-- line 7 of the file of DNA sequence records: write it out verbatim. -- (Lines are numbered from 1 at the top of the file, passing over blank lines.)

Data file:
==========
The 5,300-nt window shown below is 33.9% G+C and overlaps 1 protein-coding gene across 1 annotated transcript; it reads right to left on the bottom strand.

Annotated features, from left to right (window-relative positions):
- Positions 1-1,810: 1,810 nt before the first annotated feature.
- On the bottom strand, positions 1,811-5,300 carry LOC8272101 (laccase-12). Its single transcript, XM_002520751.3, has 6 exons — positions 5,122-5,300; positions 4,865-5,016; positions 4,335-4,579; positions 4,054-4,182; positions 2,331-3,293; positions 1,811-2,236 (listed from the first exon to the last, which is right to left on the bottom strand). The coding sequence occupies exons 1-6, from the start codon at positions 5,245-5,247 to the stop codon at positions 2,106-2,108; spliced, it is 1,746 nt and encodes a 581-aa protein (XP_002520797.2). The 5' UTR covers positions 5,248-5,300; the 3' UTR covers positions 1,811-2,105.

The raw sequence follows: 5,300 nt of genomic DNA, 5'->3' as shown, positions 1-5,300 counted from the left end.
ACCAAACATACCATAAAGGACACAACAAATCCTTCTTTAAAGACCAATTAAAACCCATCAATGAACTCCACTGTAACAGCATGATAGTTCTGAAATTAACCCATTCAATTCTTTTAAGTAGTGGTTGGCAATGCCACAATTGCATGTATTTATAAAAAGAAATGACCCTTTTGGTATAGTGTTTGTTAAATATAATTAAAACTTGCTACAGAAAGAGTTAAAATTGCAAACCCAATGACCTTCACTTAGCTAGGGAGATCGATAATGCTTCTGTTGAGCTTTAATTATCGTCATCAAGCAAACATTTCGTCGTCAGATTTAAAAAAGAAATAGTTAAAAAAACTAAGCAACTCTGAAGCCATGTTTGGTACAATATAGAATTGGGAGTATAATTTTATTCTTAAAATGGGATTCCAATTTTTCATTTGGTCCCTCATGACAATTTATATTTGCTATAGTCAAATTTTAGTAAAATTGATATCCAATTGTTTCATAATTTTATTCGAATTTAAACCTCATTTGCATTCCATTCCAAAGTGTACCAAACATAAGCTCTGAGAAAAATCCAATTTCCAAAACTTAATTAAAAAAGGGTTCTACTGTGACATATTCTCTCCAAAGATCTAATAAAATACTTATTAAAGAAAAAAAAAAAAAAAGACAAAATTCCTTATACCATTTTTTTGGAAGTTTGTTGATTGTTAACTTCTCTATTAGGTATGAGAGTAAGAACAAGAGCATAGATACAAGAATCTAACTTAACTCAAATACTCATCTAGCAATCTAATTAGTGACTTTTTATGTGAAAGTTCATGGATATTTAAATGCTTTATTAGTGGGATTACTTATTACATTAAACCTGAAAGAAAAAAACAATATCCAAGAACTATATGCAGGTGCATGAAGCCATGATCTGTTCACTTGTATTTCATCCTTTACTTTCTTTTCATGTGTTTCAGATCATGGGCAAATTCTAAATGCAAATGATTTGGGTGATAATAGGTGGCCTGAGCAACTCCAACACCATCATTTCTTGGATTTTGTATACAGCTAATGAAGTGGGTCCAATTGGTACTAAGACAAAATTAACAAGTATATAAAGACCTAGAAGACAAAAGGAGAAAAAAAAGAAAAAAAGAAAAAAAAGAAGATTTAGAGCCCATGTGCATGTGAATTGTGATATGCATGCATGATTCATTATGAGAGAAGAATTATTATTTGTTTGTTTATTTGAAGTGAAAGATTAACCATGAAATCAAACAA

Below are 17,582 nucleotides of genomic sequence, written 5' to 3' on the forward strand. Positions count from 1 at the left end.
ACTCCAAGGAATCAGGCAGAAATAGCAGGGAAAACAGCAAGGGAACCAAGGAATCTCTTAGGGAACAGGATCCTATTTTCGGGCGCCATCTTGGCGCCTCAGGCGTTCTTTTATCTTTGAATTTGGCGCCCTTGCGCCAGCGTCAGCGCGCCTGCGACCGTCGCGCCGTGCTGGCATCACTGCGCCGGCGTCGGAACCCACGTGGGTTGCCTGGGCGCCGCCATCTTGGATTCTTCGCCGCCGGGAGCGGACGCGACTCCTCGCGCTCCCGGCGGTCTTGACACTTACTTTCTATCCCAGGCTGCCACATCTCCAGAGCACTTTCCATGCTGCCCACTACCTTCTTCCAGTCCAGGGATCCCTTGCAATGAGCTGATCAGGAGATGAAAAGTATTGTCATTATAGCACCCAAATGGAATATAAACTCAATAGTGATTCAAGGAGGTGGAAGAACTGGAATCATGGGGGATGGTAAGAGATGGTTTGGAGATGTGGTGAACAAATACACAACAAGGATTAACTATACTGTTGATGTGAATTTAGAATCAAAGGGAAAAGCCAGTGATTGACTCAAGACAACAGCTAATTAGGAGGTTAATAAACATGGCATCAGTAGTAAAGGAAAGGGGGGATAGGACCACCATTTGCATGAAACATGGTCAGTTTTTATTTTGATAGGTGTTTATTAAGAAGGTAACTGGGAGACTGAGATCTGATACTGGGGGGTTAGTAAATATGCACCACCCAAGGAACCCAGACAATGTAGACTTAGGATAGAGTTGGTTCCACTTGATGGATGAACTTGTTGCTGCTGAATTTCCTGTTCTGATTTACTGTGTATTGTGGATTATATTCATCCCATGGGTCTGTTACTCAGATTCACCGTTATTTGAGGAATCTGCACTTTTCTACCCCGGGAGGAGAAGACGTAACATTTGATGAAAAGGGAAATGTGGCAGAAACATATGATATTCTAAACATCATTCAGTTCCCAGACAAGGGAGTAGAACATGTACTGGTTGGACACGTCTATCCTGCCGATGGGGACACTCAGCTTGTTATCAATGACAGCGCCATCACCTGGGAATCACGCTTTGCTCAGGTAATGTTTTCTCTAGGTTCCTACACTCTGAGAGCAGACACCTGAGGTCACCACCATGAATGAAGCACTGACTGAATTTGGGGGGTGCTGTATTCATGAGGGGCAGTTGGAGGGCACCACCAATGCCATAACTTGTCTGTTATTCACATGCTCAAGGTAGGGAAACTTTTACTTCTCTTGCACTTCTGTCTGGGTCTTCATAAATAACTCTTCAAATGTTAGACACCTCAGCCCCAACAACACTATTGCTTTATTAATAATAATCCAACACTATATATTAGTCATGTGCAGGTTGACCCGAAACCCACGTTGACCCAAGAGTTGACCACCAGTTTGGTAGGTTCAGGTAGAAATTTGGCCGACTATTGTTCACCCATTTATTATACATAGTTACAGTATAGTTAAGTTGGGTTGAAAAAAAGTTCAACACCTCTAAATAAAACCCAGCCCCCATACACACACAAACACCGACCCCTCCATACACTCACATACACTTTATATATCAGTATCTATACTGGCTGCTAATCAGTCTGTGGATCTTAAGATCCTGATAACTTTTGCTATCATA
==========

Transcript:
Below are 17,582 nucleotides of genomic sequence, written 5' to 3' on the forward strand. Positions count from 1 at the left end.